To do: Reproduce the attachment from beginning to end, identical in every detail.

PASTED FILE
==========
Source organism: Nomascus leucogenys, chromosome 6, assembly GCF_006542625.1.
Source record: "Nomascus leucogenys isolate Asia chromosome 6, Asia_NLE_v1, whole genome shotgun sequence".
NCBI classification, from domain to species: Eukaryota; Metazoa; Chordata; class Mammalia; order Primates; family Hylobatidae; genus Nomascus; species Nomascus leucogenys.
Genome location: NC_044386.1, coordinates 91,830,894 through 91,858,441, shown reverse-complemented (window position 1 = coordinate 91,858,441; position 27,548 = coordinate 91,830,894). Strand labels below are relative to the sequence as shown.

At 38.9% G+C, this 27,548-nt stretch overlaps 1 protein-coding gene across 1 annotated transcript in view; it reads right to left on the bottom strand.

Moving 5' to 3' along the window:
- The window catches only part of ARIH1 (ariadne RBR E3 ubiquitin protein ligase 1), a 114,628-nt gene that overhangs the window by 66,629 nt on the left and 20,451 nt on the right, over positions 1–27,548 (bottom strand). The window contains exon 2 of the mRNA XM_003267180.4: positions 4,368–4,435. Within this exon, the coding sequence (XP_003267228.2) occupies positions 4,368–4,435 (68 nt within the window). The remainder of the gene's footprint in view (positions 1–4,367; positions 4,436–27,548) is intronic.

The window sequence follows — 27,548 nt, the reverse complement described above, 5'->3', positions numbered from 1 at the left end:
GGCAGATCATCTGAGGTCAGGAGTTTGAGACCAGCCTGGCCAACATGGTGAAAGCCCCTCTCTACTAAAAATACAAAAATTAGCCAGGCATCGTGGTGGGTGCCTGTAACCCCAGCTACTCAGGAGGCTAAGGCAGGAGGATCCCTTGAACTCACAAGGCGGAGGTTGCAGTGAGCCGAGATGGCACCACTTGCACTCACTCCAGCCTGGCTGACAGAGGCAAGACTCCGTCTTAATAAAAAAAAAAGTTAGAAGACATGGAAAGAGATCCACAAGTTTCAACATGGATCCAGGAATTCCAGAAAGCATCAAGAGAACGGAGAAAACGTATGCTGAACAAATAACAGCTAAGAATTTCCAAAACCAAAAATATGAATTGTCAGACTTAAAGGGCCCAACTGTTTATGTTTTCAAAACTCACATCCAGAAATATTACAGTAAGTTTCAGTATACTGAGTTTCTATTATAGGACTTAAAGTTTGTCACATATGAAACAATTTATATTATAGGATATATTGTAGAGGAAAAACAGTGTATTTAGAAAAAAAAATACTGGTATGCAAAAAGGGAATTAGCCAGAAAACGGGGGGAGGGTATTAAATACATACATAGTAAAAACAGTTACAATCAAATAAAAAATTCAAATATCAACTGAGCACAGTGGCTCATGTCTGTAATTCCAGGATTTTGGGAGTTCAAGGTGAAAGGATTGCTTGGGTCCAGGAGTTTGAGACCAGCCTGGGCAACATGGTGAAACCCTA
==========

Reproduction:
Source organism: Nomascus leucogenys, chromosome 6, assembly GCF_006542625.1.
Source record: "Nomascus leucogenys isolate Asia chromosome 6, Asia_NLE_v1, whole genome shotgun sequence".
NCBI classification, from domain to species: Eukaryota; Metazoa; Chordata; class Mammalia; order Primates; family Hylobatidae; genus Nomascus; species Nomascus leucogenys.
Genome location: NC_044386.1, coordinates 91,830,894 through 91,858,441, shown reverse-complemented (window position 1 = coordinate 91,858,441; position 27,548 = coordinate 91,830,894). Strand labels below are relative to the sequence as shown.

At 38.9% G+C, this 27,548-nt stretch overlaps 1 protein-coding gene across 1 annotated transcript in view; it reads right to left on the bottom strand.

Moving 5' to 3' along the window:
- The window catches only part of ARIH1 (ariadne RBR E3 ubiquitin protein ligase 1), a 114,628-nt gene that overhangs the window by 66,629 nt on the left and 20,451 nt on the right, over positions 1–27,548 (bottom strand). The window contains exon 2 of the mRNA XM_003267180.4: positions 4,368–4,435. Within this exon, the coding sequence (XP_003267228.2) occupies positions 4,368–4,435 (68 nt within the window). The remainder of the gene's footprint in view (positions 1–4,367; positions 4,436–27,548) is intronic.

The window sequence follows — 27,548 nt, the reverse complement described above, 5'->3', positions numbered from 1 at the left end:
GGCAGATCATCTGAGGTCAGGAGTTTGAGACCAGCCTGGCCAACATGGTGAAAGCCCCTCTCTACTAAAAATACAAAAATTAGCCAGGCATCGTGGTGGGTGCCTGTAACCCCAGCTACTCAGGAGGCTAAGGCAGGAGGATCCCTTGAACTCACAAGGCGGAGGTTGCAGTGAGCCGAGATGGCACCACTTGCACTCACTCCAGCCTGGCTGACAGAGGCAAGACTCCGTCTTAATAAAAAAAAAAGTTAGAAGACATGGAAAGAGATCCACAAGTTTCAACATGGATCCAGGAATTCCAGAAAGCATCAAGAGAACGGAGAAAACGTATGCTGAACAAATAACAGCTAAGAATTTCCAAAACCAAAAATATGAATTGTCAGACTTAAAGGGCCCAACTGTTTATGTTTTCAAAACTCACATCCAGAAATATTACAGTAAGTTTCAGTATACTGAGTTTCTATTATAGGACTTAAAGTTTGTCACATATGAAACAATTTATATTATAGGATATATTGTAGAGGAAAAACAGTGTATTTAGAAAAAAAAATACTGGTATGCAAAAAGGGAATTAGCCAGAAAACGGGGGGAGGGTATTAAATACATACATAGTAAAAACAGTTACAATCAAATAAAAAATTCAAATATCAACTGAGCACAGTGGCTCATGTCTGTAATTCCAGGATTTTGGGAGTTCAAGGTGAAAGGATTGCTTGGGTCCAGGAGTTTGAGACCAGCCTGGGCAACATGGTGAAACCCTA